The gap did slip to that level back in 2007, when the Atlanta housing bubble was bursting and the market was saturated with thousands of new homes that developers were struggling to sell. During the next few years, as the economy slowly emerged from recession, the market soaked up the vacancies, the supply of new homes shrank and once again, they began to draw a premium.
A median new home sold for $234,500 in 2010. That was $56,600 more than the median price of a resale, according to Metrostudy.
The next year, the gap between new home and resale shot up to $104,900, or 45.8 percent than resale.
The gap represents more than just buyer preferences for new, unlived-in houses, James said. For one thing, new homes in Atlanta have for been getting bigger. Last year, the median home resale of a home was 1,916 square feet.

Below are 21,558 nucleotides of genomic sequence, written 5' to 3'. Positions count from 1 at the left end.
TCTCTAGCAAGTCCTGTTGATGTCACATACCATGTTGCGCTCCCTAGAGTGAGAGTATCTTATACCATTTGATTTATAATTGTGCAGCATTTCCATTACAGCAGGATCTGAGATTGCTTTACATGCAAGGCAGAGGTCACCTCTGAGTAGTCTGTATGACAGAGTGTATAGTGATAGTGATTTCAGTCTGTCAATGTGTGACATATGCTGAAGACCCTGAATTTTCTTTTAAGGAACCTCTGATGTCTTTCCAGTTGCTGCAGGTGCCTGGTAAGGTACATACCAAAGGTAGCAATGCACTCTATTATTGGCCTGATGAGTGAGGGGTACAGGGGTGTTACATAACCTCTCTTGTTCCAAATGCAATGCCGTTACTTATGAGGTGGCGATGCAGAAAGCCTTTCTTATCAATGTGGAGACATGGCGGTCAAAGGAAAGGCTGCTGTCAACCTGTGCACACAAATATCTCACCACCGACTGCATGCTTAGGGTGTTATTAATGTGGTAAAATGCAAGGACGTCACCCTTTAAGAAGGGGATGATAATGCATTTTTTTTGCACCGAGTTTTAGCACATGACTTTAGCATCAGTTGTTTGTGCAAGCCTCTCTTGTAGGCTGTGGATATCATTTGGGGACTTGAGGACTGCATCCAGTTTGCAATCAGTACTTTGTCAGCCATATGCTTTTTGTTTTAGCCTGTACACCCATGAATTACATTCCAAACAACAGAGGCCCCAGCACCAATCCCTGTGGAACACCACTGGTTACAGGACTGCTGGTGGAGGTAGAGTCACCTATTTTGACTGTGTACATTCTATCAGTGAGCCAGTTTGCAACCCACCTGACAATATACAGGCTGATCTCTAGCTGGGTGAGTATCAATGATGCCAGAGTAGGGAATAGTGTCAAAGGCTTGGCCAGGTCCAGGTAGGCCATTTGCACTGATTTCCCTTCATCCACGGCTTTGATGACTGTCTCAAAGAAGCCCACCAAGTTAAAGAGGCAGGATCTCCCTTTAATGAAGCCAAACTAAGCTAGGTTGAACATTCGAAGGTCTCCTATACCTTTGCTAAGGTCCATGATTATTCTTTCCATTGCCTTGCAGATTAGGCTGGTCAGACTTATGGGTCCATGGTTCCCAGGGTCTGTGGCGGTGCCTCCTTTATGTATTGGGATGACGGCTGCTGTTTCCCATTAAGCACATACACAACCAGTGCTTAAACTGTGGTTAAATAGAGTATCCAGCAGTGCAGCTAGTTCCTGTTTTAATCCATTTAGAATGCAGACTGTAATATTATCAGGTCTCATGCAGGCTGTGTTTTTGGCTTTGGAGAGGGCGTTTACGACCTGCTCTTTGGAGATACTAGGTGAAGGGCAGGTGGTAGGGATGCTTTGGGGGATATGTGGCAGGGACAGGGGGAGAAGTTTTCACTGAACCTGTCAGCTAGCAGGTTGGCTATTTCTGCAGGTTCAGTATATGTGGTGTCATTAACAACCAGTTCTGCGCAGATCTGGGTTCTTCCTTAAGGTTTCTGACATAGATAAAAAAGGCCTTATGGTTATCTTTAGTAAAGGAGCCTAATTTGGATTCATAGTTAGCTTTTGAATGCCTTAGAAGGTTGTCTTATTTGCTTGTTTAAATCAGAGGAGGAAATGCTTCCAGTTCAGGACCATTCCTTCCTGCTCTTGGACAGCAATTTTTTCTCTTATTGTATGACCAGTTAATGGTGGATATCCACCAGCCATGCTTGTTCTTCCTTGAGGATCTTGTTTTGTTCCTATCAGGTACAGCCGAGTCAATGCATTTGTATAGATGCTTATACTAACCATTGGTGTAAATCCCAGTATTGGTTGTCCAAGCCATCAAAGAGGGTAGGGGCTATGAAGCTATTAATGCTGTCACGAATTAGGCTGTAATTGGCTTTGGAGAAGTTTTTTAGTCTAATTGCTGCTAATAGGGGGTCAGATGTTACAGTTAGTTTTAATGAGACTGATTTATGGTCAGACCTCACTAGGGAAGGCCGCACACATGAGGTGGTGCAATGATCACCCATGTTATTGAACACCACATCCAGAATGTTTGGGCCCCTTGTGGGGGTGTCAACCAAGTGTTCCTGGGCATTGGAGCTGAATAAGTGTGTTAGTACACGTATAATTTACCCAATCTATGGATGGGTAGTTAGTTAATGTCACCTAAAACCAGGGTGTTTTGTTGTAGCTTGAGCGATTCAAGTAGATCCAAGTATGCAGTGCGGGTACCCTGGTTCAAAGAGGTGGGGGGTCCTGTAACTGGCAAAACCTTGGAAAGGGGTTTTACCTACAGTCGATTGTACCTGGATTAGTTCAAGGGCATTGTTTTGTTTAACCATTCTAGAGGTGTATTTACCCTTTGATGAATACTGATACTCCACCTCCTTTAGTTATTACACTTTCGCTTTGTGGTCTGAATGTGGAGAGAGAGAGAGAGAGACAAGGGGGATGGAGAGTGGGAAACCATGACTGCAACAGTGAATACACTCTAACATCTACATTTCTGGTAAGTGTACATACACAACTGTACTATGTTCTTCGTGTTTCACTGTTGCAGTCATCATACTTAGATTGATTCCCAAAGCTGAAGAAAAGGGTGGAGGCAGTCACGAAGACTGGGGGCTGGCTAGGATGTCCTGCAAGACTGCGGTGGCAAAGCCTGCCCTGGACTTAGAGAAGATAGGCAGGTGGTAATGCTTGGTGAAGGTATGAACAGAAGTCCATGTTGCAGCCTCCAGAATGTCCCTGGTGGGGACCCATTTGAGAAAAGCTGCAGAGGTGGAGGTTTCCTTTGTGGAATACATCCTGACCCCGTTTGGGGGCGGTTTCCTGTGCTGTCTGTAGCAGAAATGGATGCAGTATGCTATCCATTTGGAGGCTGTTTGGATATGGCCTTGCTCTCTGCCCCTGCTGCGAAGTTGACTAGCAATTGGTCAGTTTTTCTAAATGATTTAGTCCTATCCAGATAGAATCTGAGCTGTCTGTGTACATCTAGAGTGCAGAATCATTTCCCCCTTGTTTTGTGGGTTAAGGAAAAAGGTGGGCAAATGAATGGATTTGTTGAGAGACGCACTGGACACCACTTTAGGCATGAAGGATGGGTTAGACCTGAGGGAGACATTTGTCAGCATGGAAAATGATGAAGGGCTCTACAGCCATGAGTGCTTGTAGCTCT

The new home in 2017 was 2,800 square feet.
Moreover, the technology of a newer home has made them better insulated and more energy efficient, which means that some of the premium will come back to the buyer in savings.
“Prices are going up everywhere. Interest rates are starting to go up too. So I think you’ll see some smaller houses being built in the Atlanta market – that is how builders will control the price point.”
But the economics of building smaller homes on smaller lots will likely push many builders – and buyers – farther away from the city, he said. “Watch how the Atlanta exurbs flourish this year.”
Metro Atlanta, average premium paid for new homes above the cost of a resale home
2005: 33.2 percent
2006: 37.4 percent
2007: 25.1 percent
2008: 23.8 percent
2009: 17.1 percent
2010: 31.8 percent
2011: 45.8 percent
2012: 70.5 percent
2013: 63.5 percent
2014: 57.7 percent
2015: 55.6 percent
2016: 58.3 percent
2017: 54.4 percent
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